# Summing the cubes of the insertion sequence

Having a finite sequence of numbers given, we create a new sequence by inputting in each step between every pair of two adjacent numbers a new number equal to their sum. We start with (1,1), in the second step we have (1,2,1), in the third (1,3,2,3,1) etc. For every $n\geq1$ calculate the sum of the cubes of the numbers being part of the sequence acquired in the nth step.

I thought that what we know is that in every step, for a sequence of lenght n we'll get n-1 new numbers being the sums of the adjacents so the next sequence will be 2n-1. The sum of the first is $1^3+1^3=2$, then we have $1^{3}+2^{3}+1^{3}=2+8=10$, then the_sum_so_far$+2*3^{3}$. The useful property is that the sequence is symmetrical having some k pairs of numbers on both sides of the central 2 and always has an odd amount of numbers - only the first step is even. Also, after some playing with numbers, I determined the sum will be $9*7^{n-2}+1$ for $n\geq2$ but have no idea on how to prove this... Could you please help?

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Please provide a more self-contained description of the sequence. Are you referring to oeis.org/A002487? It seems to me unlikely to have a simple formula for the sum of the cubes-what is the motivation? –  Ross Millikan Nov 17 '11 at 22:01
The duplicate does not have a self-contained question and it does not have an answer, though. –  Phira Dec 4 '11 at 15:13
If this is homework, then context can be useful, for example, why do you consider this question to be linear algebra? –  Phira Dec 4 '11 at 15:25
I just thought it was linear algebra - quite possible I'm wrong as it happens I don't know where does some problem belong. If so, sorry. And not too much context, either - just one of the problems we were given by our prof during the optional classes (preparing for competitions and such). –  George Shack Dec 4 '11 at 15:35
@Gerry: Thanks for catching that. I've now merged the old one to here. –  Zev Chonoles Dec 4 '11 at 23:11

Here’s a complete solution.

It’s convenient to represent each new number as the ordered pair of its left and right parents. The first new number is $2$, represented by $\langle 1,1\rangle$. The next two are both $3$, represented by $\langle 1,2\rangle$ and $\langle 2,1\rangle$. At the next step there are four new numbers, $4,5,5,4$, represented respectively by $\langle 1,3\rangle$, $\langle 3,2\rangle$, $\langle 2,3\rangle$, and $\langle 3,1\rangle$. Of course each new number is simply the sum of its parents, so $\langle m,n\rangle$ always represents $m+n$. It’s also clear that $\langle m,n\rangle$ is the right parent of $\langle m,m+n\rangle$ and the left parent of $\langle m+n,n\rangle$. Let’s follow the descendants of $\langle m,n\rangle$ and their cubes for a few generations.

From $\langle m,n\rangle$ we get $\langle m,m+n\rangle$ and $\langle m+n,n\rangle$, corresponding to $2m+n$ and $m+2n$, the sum of whose cubes is $9(m^3+2m^2n+2mn^2+n^3)$. These produce $\langle m,2m+n\rangle$, $\langle 2m+n,m+n\rangle$, $\langle m+n,m+2n\rangle$, and $\langle m+2n,n\rangle$, corresponding to $3m+n$, $3m+2n$, $2m+3n$, and $m+3n$, the sum of whose cubes is $7\cdot9(m^3+2m^2n+2mn^2+n^3)$.

If we call $\langle 1,1\rangle$ the first generation, $\langle 1,2\rangle$ and $\langle 2,1\rangle$ the second generation, and so on, the calculation in the preceding paragraph implies that for $k\ge 2$, the sum of the cubes of the numbers in the $(k+1)$-st generation is $7$ times the sum of the cubes of the numbers in the $k$-th generation.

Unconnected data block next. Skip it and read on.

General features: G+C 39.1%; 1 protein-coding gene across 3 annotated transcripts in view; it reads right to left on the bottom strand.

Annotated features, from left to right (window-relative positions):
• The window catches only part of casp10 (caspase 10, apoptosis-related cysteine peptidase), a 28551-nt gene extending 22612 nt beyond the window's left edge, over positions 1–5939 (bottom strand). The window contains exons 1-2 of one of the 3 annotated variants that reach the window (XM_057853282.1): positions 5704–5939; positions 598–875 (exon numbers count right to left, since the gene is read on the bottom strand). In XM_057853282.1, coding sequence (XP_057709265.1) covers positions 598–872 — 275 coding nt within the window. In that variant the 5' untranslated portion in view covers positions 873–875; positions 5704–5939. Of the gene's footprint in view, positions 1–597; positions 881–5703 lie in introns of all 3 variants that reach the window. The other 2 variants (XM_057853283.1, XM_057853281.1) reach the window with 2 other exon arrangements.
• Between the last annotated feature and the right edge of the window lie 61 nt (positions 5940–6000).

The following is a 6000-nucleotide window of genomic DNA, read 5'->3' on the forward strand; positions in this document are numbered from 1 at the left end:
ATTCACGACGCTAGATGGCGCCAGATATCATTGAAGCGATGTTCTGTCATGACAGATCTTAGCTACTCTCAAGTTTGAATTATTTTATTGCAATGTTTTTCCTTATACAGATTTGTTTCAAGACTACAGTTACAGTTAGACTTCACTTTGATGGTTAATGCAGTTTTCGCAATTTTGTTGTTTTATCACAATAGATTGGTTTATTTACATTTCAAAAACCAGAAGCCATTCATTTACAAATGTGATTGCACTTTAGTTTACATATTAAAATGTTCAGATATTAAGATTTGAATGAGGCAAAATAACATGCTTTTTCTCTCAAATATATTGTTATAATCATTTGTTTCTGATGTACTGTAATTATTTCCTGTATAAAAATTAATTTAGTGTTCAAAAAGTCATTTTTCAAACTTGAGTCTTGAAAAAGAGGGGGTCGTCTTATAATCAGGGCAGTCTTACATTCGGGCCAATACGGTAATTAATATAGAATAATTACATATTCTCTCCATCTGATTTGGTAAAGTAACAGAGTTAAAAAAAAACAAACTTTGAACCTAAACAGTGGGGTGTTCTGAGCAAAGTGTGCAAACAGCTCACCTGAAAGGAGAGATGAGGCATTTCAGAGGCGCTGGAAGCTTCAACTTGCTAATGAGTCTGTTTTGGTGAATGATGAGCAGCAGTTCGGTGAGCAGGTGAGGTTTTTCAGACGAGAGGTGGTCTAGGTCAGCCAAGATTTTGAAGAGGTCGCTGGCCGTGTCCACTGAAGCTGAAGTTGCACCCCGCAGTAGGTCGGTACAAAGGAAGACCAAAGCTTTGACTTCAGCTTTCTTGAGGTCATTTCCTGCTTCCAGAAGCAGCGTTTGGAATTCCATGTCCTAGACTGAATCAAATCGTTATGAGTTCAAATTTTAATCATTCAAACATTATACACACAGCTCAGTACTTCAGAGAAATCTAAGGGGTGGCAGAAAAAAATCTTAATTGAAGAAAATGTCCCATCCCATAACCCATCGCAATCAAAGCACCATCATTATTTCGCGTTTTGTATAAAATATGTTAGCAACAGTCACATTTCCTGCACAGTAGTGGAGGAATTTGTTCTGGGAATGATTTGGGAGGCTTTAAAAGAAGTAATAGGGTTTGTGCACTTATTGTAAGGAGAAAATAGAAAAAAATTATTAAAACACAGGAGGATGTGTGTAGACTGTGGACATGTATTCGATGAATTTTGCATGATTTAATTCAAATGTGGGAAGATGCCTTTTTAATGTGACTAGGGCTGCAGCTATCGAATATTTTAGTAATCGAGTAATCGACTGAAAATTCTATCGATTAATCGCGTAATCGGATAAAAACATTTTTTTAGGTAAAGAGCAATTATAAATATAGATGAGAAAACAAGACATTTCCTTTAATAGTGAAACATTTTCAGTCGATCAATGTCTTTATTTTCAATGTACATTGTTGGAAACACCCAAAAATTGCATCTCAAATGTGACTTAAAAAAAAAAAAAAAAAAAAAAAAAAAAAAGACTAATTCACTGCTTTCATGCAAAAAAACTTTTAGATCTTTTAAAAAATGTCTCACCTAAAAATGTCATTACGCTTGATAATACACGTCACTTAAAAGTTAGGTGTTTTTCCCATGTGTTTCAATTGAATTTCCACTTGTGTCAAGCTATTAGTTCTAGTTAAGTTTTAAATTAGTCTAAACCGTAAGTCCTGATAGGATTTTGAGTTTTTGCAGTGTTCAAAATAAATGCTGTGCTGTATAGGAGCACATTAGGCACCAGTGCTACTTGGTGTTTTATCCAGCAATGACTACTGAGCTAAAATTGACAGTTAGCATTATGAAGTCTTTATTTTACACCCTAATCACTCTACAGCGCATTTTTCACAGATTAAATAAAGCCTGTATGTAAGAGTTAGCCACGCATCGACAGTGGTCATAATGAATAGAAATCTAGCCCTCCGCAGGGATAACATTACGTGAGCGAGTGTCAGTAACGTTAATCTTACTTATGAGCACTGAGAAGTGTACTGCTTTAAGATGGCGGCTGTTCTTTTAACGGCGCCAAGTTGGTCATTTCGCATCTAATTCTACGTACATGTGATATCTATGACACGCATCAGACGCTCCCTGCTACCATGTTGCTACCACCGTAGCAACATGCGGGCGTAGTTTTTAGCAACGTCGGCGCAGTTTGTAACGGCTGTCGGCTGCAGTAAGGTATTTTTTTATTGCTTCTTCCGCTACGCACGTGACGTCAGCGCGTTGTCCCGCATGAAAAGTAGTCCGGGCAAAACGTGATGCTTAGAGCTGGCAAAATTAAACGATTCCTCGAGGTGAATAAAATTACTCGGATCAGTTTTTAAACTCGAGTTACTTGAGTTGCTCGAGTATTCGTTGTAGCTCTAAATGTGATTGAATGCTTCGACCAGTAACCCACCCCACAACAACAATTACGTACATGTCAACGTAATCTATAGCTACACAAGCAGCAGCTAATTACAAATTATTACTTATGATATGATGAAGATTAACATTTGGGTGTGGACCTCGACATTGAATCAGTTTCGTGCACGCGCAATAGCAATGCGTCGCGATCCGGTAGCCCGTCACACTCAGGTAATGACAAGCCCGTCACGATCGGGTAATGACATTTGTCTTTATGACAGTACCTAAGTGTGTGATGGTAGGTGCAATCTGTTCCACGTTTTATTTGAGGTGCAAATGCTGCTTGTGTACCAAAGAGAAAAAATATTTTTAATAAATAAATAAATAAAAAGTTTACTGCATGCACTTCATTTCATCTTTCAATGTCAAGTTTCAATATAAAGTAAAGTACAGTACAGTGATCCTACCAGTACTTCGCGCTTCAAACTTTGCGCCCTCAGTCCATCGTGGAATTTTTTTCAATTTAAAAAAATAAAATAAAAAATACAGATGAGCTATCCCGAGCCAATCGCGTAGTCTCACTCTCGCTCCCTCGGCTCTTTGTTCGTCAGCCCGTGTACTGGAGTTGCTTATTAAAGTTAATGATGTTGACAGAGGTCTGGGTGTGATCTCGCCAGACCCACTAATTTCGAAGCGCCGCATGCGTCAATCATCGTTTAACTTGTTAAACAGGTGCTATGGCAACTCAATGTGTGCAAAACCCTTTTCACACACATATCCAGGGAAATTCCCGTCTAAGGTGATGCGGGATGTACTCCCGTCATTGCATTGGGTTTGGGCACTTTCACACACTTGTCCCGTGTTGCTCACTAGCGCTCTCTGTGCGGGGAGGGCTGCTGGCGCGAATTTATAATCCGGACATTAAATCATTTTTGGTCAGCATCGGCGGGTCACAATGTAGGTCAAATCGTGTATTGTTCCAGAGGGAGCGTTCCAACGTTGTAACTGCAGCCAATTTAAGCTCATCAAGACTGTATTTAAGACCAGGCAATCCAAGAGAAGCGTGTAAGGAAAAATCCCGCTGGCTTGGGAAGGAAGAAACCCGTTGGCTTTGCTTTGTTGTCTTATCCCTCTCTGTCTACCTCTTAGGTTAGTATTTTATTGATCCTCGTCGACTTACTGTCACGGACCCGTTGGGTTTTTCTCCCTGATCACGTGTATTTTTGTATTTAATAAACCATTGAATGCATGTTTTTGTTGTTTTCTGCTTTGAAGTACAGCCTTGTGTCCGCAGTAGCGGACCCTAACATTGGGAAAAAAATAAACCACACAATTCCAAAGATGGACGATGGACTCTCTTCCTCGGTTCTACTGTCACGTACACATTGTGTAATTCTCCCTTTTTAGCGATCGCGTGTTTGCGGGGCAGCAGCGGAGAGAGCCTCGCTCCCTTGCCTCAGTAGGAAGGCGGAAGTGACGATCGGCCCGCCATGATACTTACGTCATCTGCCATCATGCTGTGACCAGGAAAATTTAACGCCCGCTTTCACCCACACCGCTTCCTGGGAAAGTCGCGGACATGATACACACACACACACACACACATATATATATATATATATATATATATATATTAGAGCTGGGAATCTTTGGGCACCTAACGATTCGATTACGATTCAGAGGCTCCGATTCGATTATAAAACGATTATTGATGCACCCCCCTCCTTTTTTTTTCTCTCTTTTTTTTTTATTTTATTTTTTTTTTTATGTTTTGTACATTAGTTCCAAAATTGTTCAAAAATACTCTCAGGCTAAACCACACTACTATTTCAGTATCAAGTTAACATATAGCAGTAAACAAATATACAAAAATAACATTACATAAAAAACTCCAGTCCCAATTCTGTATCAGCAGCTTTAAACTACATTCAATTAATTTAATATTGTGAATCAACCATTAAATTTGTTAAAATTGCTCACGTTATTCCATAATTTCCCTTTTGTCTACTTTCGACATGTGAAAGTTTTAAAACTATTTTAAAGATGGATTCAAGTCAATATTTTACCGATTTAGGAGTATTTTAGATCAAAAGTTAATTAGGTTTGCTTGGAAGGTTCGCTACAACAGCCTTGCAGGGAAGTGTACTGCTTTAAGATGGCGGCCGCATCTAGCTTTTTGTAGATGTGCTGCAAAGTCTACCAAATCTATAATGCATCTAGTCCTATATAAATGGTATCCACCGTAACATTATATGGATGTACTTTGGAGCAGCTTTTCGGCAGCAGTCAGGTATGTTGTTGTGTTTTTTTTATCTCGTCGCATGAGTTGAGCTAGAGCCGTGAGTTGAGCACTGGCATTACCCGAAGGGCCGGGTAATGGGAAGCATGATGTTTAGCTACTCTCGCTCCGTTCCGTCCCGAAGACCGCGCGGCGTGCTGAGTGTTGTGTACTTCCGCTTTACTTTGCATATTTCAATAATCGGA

The sums of the cubes in the first two generations are $8$ and $54$, so for $k\ge 2$ the sum of the cubes in the $k$-the generation is $s_k = 54\cdot7^{k-2}$. Recall, however, that these totals are the sums of the new cubes at each stage of the original problem. Let $t_k$ by the sum of the cubes at stage $k$ in the original problem. Then $t_{k+1}=t_k+s_k$ for $k\ge 1$, where $t_1=2$. Thus, $t_1=2$, $t_2=2+8=10$, and $$t_{k+1}=t_k+s_k=t_k+54\cdot7^{k-2}$$ for $k\ge 2$. In other words, for $k\ge 2$ we have

\begin{align*} t_{k+1}&=t_2+\sum_{i=0}^{k-2}\left(54\cdot7^i\right)\\ &=10+54\cdot\frac{7^{k-1}-1}6\\ &=10+9\left(7^{k-1}-1\right)\\ &=1+9\cdot7^{k-1}\;. \end{align*}

This formula also yields the correct value when $k=1$, so after shifting the index we have $t_k=1+9\cdot7^{k-2}$ for all $k\ge 2$, as desired.

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Brilliant, thank you! –  George Shack Dec 7 '11 at 15:01

If you want the sums of the cubes of the elements of each row [1] [1,2] [1,3,2,3] [1,4,3,5,2,5,3,4] etc, that sequence is

1, 9, 63, 441, 3087, 21609, 151263, 1058841, 7411887, 51883209, 363182463, 2542277241, 17795940687, 124571584809, 872001093663

where it appears the $n$'th term for $n \ge 2$ is $9 \times 7^{n-1}$.

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Actually, I need the um of cubes of elements of each row. –  Chris Nov 18 '11 at 18:31
How does the "um of cubes" differ from the sum of cubes? –  Robert Israel Nov 20 '11 at 2:47
Please excuse my spelling. My keybord is a bit fawlty. Could you show me how you came to this solution? –  Chris Nov 21 '11 at 20:08
I don't have a proof, it's just from looking at the numbers. –  Robert Israel Nov 22 '11 at 6:06
Is it possible to prove it by induction? If so, could you give me a hint on how it can be done? –  Chris Nov 22 '11 at 18:01
Not a solution, but some help. The recurrence on the number of entries is $M(m)=2M(m-1)-1, M(1)=2$. This shows line $m$ has $(2^m+2)/2$ entries. The order doesn't matter, just the quantity of each value: line 3 has (as you say) two $1$'2, a $2$, and two $3$'s. The sums of cubes go 2,10,64,442,3088, which appears (without the 2) as A199487 as $9*7^m+1$. Maybe you can prove this recurrence.